The Case for Not Hiring Boomerang Employees

Joshua A. Luna
October 15, 2021
The Case for Not Hiring Boomerang Employees
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The main story

The Bureau of Labor Statistics has revealed that 4.3M Americans quit their jobs in August.

On Tuesday, the number of Americans who quit their job surpassed the previous month (3.98M workers) for the 5th month in a row.

Anthony Klotz, professor of management at Texas A&M, predicts that the record trend will see people returning to their old company after quitting.

Dubbed “boomerang employees,” Klotz predicts many will look back in one year, seeking the comfort and stability of their last employer.

Klotz urges companies to embrace ex-employees as potential re-hires, citing that they have already seen how their past employees work, mitigating the “risk of the selection process” when hiring for a role.

Teachable Moment

Recruiting past employees to return to your organization is a dangerous game to play, especially when they will be returning to the same conditions.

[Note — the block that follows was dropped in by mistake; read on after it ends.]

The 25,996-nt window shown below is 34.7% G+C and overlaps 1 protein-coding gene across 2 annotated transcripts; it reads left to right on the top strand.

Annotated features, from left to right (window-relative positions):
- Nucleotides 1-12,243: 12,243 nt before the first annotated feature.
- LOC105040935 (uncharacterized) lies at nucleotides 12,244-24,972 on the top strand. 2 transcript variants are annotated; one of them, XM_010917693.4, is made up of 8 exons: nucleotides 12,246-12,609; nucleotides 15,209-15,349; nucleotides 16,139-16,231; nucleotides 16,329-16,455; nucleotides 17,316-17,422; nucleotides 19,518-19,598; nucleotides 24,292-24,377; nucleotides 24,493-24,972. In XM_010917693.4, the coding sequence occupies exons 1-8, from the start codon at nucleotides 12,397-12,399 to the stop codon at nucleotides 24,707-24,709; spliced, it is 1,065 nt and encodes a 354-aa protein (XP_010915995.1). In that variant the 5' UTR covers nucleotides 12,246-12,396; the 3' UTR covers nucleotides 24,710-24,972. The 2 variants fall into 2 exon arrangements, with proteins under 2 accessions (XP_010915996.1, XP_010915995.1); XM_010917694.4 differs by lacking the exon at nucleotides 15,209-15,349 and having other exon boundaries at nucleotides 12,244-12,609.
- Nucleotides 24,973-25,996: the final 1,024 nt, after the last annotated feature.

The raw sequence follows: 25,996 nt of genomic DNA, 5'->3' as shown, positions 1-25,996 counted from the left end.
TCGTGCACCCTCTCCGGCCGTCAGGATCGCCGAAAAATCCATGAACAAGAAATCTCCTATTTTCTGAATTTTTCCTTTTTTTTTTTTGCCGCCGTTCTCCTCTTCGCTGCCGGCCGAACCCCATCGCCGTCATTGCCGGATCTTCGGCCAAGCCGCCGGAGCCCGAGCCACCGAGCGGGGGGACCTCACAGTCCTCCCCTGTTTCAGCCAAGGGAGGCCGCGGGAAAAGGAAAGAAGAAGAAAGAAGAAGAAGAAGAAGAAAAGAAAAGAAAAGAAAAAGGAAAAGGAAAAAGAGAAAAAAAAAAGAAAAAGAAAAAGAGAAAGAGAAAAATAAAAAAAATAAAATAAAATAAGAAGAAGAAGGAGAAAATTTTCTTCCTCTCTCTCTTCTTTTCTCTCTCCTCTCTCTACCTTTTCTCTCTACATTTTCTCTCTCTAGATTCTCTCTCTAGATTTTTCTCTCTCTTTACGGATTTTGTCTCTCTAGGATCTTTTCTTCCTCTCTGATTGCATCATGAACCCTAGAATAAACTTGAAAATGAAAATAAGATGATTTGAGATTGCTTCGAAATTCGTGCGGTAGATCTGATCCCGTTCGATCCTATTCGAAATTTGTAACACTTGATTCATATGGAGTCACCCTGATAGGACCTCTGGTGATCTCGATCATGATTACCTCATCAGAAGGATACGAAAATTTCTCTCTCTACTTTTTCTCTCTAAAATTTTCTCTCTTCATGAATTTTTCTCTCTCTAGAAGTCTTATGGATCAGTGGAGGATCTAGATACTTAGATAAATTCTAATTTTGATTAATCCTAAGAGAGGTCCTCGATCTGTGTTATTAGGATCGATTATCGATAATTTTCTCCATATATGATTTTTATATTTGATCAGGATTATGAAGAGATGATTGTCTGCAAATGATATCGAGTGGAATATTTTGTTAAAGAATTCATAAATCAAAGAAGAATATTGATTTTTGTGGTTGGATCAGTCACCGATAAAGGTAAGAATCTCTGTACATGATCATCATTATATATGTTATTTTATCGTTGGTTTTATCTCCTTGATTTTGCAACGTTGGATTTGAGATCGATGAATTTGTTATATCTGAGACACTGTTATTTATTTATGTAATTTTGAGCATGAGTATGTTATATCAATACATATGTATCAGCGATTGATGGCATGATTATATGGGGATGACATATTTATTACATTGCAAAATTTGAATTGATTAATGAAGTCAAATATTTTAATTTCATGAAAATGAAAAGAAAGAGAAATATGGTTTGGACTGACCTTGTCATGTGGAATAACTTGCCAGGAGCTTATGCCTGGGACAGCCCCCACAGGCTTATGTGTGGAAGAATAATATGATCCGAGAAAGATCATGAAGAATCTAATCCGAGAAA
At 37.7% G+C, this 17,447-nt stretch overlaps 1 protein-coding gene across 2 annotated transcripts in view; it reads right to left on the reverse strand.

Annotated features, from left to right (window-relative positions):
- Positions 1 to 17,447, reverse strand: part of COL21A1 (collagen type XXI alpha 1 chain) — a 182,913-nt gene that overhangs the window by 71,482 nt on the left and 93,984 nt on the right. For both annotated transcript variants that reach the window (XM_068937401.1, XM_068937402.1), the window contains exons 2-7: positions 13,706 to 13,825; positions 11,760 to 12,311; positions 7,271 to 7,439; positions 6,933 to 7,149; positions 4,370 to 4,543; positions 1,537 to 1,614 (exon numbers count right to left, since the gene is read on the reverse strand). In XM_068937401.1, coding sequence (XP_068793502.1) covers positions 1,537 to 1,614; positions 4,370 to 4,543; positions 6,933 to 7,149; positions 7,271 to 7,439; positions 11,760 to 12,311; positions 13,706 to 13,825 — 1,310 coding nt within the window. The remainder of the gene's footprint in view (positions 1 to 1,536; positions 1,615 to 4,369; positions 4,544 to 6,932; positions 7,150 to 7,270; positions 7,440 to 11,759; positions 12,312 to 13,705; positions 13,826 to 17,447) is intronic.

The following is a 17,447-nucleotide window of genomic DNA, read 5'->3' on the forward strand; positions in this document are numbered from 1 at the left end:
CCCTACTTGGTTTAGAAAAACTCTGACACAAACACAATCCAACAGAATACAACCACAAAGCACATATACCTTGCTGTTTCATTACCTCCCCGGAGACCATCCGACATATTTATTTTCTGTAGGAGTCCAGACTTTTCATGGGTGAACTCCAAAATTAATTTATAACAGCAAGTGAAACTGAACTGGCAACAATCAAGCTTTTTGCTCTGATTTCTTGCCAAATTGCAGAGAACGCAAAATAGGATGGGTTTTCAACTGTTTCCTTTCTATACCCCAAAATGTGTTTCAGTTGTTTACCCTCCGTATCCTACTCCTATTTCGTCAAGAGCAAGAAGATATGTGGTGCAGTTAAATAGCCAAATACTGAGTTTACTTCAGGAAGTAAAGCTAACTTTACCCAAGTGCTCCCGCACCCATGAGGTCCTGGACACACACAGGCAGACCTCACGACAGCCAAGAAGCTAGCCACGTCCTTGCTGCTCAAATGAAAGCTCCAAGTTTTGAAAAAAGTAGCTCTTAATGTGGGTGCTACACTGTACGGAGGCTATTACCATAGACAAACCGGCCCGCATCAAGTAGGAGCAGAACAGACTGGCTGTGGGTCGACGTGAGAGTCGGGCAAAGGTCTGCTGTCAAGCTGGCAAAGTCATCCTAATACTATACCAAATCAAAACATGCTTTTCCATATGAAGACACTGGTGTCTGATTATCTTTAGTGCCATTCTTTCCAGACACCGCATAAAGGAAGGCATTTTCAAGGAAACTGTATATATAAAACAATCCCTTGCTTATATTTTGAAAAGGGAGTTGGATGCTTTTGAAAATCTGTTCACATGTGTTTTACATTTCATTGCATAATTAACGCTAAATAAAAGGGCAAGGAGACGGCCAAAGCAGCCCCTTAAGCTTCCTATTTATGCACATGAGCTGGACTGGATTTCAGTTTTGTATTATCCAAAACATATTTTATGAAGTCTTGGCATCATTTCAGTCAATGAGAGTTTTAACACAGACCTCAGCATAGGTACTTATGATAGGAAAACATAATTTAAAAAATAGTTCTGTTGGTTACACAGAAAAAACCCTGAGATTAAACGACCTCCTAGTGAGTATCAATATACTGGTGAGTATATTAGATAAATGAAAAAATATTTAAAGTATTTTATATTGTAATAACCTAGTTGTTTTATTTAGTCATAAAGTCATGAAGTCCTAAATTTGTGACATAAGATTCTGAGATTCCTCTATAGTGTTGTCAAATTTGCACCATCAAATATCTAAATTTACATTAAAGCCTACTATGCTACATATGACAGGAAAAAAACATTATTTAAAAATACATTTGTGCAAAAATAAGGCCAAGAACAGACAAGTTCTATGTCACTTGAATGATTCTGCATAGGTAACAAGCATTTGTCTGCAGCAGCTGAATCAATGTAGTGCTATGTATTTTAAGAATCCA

If this is encouraged as part of your strategy, ensure that the employee’s original pain points for leaving have been addressed; otherwise, you’ll be doing them a disservice.

Leaving conditions the same will only result in their departure when something better comes along (spoiler: it always can).

From an employee perspective, be cautious when seeking employment with your last employer.

Don’t be afraid to ask questions hitting on why you left in the first place.

Anything short of what you need to succeed in the same role will be a red flag.